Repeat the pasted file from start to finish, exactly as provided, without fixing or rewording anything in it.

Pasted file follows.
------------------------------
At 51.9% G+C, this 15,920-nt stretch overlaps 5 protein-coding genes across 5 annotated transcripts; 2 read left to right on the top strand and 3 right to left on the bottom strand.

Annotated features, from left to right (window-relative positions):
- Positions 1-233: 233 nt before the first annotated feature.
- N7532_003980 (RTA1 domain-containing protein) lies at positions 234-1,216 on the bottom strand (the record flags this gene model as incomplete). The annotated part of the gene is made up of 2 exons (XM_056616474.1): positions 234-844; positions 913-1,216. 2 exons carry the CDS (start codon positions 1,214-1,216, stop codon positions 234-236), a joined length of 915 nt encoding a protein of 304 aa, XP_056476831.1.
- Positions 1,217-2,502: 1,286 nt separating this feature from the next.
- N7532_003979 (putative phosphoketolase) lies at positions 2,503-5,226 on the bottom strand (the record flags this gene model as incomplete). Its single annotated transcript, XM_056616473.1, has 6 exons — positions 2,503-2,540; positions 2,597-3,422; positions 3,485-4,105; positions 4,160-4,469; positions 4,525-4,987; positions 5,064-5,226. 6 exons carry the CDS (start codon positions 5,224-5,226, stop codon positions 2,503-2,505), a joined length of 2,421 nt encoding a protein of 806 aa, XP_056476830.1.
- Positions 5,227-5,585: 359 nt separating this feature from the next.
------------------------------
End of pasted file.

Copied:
At 51.9% G+C, this 15,920-nt stretch overlaps 5 protein-coding genes across 5 annotated transcripts; 2 read left to right on the top strand and 3 right to left on the bottom strand.

Annotated features, from left to right (window-relative positions):
- Positions 1-233: 233 nt before the first annotated feature.
- N7532_003980 (RTA1 domain-containing protein) lies at positions 234-1,216 on the bottom strand (the record flags this gene model as incomplete). The annotated part of the gene is made up of 2 exons (XM_056616474.1): positions 234-844; positions 913-1,216. 2 exons carry the CDS (start codon positions 1,214-1,216, stop codon positions 234-236), a joined length of 915 nt encoding a protein of 304 aa, XP_056476831.1.
- Positions 1,217-2,502: 1,286 nt separating this feature from the next.
- N7532_003979 (putative phosphoketolase) lies at positions 2,503-5,226 on the bottom strand (the record flags this gene model as incomplete). Its single annotated transcript, XM_056616473.1, has 6 exons — positions 2,503-2,540; positions 2,597-3,422; positions 3,485-4,105; positions 4,160-4,469; positions 4,525-4,987; positions 5,064-5,226. 6 exons carry the CDS (start codon positions 5,224-5,226, stop codon positions 2,503-2,505), a joined length of 2,421 nt encoding a protein of 806 aa, XP_056476830.1.
- Positions 5,227-5,585: 359 nt separating this feature from the next.